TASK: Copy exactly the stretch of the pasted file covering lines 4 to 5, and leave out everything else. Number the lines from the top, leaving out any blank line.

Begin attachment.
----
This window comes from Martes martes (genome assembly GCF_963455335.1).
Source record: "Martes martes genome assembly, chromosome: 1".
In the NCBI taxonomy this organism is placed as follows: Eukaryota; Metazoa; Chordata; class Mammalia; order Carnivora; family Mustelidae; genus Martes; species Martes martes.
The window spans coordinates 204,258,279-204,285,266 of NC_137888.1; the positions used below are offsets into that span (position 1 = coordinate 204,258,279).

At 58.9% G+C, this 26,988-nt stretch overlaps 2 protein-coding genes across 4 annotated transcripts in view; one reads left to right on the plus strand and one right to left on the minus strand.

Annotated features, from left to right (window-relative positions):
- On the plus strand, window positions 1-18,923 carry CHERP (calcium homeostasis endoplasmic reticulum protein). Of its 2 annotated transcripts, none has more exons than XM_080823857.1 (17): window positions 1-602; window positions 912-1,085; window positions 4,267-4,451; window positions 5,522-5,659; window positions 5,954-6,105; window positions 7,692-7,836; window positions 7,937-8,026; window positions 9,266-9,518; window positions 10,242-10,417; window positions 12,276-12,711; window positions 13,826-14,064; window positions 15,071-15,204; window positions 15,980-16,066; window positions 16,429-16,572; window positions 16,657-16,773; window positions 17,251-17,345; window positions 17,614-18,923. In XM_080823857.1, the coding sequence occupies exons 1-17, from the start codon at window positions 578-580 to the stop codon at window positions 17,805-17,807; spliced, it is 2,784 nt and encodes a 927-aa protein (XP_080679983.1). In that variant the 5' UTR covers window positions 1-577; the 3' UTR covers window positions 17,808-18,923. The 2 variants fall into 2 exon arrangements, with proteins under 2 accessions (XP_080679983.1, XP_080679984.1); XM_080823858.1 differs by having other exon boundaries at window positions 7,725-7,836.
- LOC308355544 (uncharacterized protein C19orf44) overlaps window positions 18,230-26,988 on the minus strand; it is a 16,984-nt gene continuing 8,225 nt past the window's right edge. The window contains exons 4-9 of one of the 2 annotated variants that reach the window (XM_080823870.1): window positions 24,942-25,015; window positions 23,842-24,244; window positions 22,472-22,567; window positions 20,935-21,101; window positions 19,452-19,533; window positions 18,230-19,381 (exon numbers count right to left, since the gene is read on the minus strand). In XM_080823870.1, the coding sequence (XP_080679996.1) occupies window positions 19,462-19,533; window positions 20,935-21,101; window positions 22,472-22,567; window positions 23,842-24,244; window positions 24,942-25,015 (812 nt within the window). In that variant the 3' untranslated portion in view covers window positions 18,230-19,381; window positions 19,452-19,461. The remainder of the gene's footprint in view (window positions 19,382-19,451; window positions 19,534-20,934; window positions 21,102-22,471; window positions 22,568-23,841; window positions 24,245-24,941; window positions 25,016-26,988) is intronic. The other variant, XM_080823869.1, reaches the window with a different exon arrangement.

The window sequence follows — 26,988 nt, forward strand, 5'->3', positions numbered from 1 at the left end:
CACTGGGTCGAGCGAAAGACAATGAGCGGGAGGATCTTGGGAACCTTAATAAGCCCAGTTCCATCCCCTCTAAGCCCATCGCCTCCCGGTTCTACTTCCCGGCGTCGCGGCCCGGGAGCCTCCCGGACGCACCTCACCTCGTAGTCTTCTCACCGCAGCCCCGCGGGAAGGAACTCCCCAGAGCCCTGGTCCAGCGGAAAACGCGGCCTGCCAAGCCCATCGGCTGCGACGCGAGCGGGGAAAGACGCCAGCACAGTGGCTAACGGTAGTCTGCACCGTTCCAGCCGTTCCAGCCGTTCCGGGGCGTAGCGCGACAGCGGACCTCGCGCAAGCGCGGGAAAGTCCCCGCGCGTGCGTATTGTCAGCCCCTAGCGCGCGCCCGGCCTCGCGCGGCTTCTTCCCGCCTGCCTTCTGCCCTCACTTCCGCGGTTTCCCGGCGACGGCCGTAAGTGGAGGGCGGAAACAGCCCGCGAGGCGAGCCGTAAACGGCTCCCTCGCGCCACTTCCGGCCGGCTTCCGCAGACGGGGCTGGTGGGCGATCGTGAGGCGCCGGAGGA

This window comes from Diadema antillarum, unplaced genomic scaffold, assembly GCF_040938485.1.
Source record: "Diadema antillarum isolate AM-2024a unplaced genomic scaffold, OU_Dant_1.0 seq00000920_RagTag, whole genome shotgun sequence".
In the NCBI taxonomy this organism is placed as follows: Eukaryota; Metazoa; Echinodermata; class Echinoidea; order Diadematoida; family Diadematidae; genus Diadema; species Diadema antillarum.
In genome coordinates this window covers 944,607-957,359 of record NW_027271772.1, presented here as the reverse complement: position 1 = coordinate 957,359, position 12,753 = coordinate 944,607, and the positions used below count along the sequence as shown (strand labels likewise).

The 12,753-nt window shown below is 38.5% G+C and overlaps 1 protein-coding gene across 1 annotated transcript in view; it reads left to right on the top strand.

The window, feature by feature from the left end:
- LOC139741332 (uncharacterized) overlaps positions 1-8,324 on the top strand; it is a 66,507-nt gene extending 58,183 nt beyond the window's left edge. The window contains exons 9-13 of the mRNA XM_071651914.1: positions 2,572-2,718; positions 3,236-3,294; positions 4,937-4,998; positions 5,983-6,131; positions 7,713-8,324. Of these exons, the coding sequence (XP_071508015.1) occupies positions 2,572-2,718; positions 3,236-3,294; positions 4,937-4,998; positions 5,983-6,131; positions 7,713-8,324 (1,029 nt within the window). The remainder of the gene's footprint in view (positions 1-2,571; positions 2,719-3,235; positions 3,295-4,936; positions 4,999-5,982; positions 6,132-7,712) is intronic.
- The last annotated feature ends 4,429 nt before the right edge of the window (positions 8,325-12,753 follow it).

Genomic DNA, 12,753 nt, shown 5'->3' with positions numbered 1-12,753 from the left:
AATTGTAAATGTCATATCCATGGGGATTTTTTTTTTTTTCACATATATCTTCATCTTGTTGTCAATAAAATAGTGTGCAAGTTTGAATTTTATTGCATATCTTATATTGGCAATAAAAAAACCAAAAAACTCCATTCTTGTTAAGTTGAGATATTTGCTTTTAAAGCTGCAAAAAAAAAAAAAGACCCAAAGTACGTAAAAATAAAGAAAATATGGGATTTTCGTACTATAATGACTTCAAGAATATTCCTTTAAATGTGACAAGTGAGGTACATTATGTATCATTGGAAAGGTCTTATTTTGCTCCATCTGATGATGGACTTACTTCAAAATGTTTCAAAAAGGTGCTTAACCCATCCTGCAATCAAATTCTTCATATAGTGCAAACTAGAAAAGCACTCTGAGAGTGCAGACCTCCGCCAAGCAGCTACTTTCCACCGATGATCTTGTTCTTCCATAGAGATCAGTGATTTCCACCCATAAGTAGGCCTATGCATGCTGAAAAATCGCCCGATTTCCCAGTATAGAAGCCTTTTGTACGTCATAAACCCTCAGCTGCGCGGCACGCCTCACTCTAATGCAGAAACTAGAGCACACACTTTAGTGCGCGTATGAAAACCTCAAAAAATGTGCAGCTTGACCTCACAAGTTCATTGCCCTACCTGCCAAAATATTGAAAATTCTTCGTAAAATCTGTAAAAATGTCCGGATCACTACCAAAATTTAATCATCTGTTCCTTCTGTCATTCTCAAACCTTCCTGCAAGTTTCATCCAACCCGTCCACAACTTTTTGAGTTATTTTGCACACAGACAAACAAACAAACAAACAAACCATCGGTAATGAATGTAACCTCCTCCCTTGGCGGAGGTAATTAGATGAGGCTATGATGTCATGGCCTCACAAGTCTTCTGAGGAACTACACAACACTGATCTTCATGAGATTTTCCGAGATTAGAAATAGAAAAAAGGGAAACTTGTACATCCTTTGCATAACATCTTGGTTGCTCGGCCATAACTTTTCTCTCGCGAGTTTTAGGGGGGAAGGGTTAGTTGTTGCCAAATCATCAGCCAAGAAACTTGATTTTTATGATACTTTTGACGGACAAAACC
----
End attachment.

The window spans coordinates 204,258,279-204,285,266 of NC_137888.1; the positions used below are offsets into that span (position 1 = coordinate 204,258,279).

At 58.9% G+C, this 26,988-nt stretch overlaps 2 protein-coding genes across 4 annotated transcripts in view; one reads left to right on the plus strand and one right to left on the minus strand.